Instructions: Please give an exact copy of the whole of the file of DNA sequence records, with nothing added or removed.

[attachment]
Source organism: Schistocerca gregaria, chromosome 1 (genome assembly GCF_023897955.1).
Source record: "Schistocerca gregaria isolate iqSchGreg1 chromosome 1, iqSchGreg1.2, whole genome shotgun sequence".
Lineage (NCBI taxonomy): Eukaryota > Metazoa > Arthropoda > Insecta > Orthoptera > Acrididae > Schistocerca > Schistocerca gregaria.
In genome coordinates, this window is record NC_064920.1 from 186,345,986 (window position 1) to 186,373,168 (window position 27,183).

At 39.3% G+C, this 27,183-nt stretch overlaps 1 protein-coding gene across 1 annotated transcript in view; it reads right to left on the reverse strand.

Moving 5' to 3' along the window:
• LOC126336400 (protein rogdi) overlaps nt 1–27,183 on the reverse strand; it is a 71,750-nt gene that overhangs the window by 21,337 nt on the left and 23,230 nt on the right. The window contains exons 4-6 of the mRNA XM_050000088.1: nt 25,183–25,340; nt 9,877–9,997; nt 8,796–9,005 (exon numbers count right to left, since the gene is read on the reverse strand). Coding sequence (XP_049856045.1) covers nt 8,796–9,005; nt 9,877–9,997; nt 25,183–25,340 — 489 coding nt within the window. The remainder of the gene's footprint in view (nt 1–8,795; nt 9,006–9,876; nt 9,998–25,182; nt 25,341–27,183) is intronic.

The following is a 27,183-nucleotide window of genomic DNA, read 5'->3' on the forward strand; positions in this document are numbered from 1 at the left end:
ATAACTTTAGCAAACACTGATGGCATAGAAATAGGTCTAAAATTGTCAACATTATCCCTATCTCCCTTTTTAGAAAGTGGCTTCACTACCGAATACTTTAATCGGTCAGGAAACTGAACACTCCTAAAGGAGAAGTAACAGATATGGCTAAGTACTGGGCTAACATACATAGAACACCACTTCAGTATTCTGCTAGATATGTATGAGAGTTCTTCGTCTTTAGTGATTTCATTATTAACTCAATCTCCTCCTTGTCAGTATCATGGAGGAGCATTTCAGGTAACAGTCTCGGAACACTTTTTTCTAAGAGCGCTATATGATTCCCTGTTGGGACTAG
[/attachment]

Source organism: Schistocerca gregaria, chromosome 1 (genome assembly GCF_023897955.1).
Source record: "Schistocerca gregaria isolate iqSchGreg1 chromosome 1, iqSchGreg1.2, whole genome shotgun sequence".
Lineage (NCBI taxonomy): Eukaryota > Metazoa > Arthropoda > Insecta > Orthoptera > Acrididae > Schistocerca > Schistocerca gregaria.
In genome coordinates, this window is record NC_064920.1 from 186,345,986 (window position 1) to 186,373,168 (window position 27,183).

At 39.3% G+C, this 27,183-nt stretch overlaps 1 protein-coding gene across 1 annotated transcript in view; it reads right to left on the reverse strand.

Moving 5' to 3' along the window:
• LOC126336400 (protein rogdi) overlaps nt 1–27,183 on the reverse strand; it is a 71,750-nt gene that overhangs the window by 21,337 nt on the left and 23,230 nt on the right. The window contains exons 4-6 of the mRNA XM_050000088.1: nt 25,183–25,340; nt 9,877–9,997; nt 8,796–9,005 (exon numbers count right to left, since the gene is read on the reverse strand). Coding sequence (XP_049856045.1) covers nt 8,796–9,005; nt 9,877–9,997; nt 25,183–25,340 — 489 coding nt within the window. The remainder of the gene's footprint in view (nt 1–8,795; nt 9,006–9,876; nt 9,998–25,182; nt 25,341–27,183) is intronic.

The following is a 27,183-nucleotide window of genomic DNA, read 5'->3' on the forward strand; positions in this document are numbered from 1 at the left end:
ATAACTTTAGCAAACACTGATGGCATAGAAATAGGTCTAAAATTGTCAACATTATCCCTATCTCCCTTTTTAGAAAGTGGCTTCACTACCGAATACTTTAATCGGTCAGGAAACTGAACACTCCTAAAGGAGAAGTAACAGATATGGCTAAGTACTGGGCTAACATACATAGAACACCACTTCAGTATTCTGCTAGATATGTATGAGAGTTCTTCGTCTTTAGTGATTTCATTATTAACTCAATCTCCTCCTTGTCAGTATCATGGAGGAGCATTTCAGGTAACAGTCTCGGAACACTTTTTTCTAAGAGCGCTATATGATTCCCTGTTGGGACTAG